Previous studies have shown that astronauts are exposed to a range of health issues when taking prolonged trips into space, including losses in bone density and muscle mass and vision anomalies, but now it’s been shown that there is more to be concerned about than those problems. The rounder the heart becomes, the weaker it gets. A rounded heart is a heart at risk.


Once, riding in her car while I was visiting Maine, I listened to my host tell a story about hitting a moose on the stretch of highway we were traveling. A family had pulled up behind her on the shoulder, the father asking, “You got a use for that moose?” I smiled, thinking that was the punch line, but there was more. A moment later she described the haunch of moose she’d bartered from that family. “That moose was all mine, by rights,” she said, “but the father dressed it out, so it was a fair trade.” Even though it was raining heavily, she accelerated, our speed feeling like an exclamation point, the air inside the car so rich with story. Because I love to eat organ meat, I asked her whether she’d received part of the heart and liver. “Not the heart,” she said. “Not that.”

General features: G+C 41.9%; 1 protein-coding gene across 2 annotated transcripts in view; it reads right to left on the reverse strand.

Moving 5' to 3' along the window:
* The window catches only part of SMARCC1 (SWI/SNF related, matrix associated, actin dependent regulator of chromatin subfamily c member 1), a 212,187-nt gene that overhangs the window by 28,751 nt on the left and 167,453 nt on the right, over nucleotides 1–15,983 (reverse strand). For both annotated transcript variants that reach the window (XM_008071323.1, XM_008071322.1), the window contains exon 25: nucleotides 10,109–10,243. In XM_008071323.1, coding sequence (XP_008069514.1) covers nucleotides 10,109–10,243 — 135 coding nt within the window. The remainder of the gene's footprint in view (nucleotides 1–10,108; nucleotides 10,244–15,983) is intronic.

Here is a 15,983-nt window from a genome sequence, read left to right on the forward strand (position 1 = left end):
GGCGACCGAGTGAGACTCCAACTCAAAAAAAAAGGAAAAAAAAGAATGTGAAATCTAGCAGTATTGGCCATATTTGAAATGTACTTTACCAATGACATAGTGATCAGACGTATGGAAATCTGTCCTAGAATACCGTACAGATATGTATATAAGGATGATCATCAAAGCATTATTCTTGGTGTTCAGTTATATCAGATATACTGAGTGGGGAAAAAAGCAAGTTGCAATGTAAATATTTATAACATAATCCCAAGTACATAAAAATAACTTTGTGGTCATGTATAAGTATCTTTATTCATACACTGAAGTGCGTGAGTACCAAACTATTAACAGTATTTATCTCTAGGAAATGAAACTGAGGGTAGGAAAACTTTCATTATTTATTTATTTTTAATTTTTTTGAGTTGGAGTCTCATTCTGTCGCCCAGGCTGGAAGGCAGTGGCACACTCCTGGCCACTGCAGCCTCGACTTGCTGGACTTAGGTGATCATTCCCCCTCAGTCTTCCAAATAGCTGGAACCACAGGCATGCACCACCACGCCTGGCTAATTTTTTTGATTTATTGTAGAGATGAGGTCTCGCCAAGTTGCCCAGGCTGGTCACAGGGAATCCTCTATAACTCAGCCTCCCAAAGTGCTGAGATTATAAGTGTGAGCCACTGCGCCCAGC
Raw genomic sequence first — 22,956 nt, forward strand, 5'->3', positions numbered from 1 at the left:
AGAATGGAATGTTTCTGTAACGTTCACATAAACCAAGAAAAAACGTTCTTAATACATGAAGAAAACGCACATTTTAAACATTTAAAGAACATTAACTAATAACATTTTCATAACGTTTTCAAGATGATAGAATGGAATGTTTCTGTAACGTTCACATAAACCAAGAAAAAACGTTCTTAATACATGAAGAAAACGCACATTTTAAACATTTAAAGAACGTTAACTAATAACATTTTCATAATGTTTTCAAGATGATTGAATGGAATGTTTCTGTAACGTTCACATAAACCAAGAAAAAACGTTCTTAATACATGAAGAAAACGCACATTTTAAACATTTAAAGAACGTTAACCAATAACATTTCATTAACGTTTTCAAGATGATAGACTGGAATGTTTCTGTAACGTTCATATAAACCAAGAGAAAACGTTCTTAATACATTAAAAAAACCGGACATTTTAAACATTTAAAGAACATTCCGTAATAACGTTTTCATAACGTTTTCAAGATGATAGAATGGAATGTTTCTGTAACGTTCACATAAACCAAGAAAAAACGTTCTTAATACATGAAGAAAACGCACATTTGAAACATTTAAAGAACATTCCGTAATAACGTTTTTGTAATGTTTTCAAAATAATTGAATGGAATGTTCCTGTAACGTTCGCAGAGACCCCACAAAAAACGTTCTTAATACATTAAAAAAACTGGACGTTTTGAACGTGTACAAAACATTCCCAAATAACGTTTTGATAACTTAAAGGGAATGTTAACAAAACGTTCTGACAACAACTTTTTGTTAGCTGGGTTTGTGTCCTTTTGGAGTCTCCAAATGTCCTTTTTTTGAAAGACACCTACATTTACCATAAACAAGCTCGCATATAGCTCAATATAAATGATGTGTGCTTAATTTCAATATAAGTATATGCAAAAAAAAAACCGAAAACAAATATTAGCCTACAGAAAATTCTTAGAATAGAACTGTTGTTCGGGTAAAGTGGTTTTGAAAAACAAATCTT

And last week, in Pennsylvania, when my vocabulary for encouragement stumbled and stalled, I offered my sister the weak consolation of listening to her analyze the pros and cons of heart surgery. The muscle, she said, can regain what’s been lost. Just in case, I’ve updated my will. Three hours, on average, this operation takes, she went on, though by then I was fixed on the sort of planning that included a will revision, the summary she provided about how post-operative rehab is organized failing to adhere to the moist walls of my memory.


Both of us had listened for years to our father’s reports on his aging heart. About the tempo at first, the pacemaker fresh under his skin after he’d fainted at the wheel and drifted, through luck, into a field as level as his crab-grassed lawn. Sixty, he’d say, counting the beats for a minute as if he were in training. The first time he exposed its shape near his shoulder I imagined his body penetrated by some circular alien who would, inevitably, invade his blood.